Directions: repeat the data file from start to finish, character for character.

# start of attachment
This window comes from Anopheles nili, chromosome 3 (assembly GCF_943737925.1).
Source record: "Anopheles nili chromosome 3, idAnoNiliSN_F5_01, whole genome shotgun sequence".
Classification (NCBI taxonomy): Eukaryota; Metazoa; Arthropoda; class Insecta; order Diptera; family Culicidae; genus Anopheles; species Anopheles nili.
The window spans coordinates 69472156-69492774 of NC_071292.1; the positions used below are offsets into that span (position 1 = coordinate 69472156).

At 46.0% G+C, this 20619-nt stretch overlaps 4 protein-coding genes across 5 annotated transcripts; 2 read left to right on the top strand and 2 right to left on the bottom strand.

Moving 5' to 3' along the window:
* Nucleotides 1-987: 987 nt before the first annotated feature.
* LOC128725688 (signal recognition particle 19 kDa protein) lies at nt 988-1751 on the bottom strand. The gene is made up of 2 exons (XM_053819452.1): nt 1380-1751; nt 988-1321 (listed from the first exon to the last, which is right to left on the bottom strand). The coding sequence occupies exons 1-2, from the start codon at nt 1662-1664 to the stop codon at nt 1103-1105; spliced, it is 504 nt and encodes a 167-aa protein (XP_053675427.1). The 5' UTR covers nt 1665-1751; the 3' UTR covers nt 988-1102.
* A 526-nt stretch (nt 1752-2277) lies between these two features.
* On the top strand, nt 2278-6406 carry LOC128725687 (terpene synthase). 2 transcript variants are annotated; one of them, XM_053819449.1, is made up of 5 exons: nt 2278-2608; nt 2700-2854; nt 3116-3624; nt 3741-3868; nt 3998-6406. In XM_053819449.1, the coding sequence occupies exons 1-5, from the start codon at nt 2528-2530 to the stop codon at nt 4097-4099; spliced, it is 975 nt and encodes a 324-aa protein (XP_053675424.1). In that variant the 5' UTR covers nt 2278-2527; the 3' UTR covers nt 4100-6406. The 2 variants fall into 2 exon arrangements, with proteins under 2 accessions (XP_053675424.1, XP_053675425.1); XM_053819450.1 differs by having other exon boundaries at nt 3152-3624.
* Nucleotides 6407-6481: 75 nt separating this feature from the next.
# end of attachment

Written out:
This window comes from Anopheles nili, chromosome 3 (assembly GCF_943737925.1).
Source record: "Anopheles nili chromosome 3, idAnoNiliSN_F5_01, whole genome shotgun sequence".
Classification (NCBI taxonomy): Eukaryota; Metazoa; Arthropoda; class Insecta; order Diptera; family Culicidae; genus Anopheles; species Anopheles nili.
The window spans coordinates 69472156-69492774 of NC_071292.1; the positions used below are offsets into that span (position 1 = coordinate 69472156).

At 46.0% G+C, this 20619-nt stretch overlaps 4 protein-coding genes across 5 annotated transcripts; 2 read left to right on the top strand and 2 right to left on the bottom strand.

Moving 5' to 3' along the window:
* Nucleotides 1-987: 987 nt before the first annotated feature.
* LOC128725688 (signal recognition particle 19 kDa protein) lies at nt 988-1751 on the bottom strand. The gene is made up of 2 exons (XM_053819452.1): nt 1380-1751; nt 988-1321 (listed from the first exon to the last, which is right to left on the bottom strand). The coding sequence occupies exons 1-2, from the start codon at nt 1662-1664 to the stop codon at nt 1103-1105; spliced, it is 504 nt and encodes a 167-aa protein (XP_053675427.1). The 5' UTR covers nt 1665-1751; the 3' UTR covers nt 988-1102.
* A 526-nt stretch (nt 1752-2277) lies between these two features.
* On the top strand, nt 2278-6406 carry LOC128725687 (terpene synthase). 2 transcript variants are annotated; one of them, XM_053819449.1, is made up of 5 exons: nt 2278-2608; nt 2700-2854; nt 3116-3624; nt 3741-3868; nt 3998-6406. In XM_053819449.1, the coding sequence occupies exons 1-5, from the start codon at nt 2528-2530 to the stop codon at nt 4097-4099; spliced, it is 975 nt and encodes a 324-aa protein (XP_053675424.1). In that variant the 5' UTR covers nt 2278-2527; the 3' UTR covers nt 4100-6406. The 2 variants fall into 2 exon arrangements, with proteins under 2 accessions (XP_053675424.1, XP_053675425.1); XM_053819450.1 differs by having other exon boundaries at nt 3152-3624.
* Nucleotides 6407-6481: 75 nt separating this feature from the next.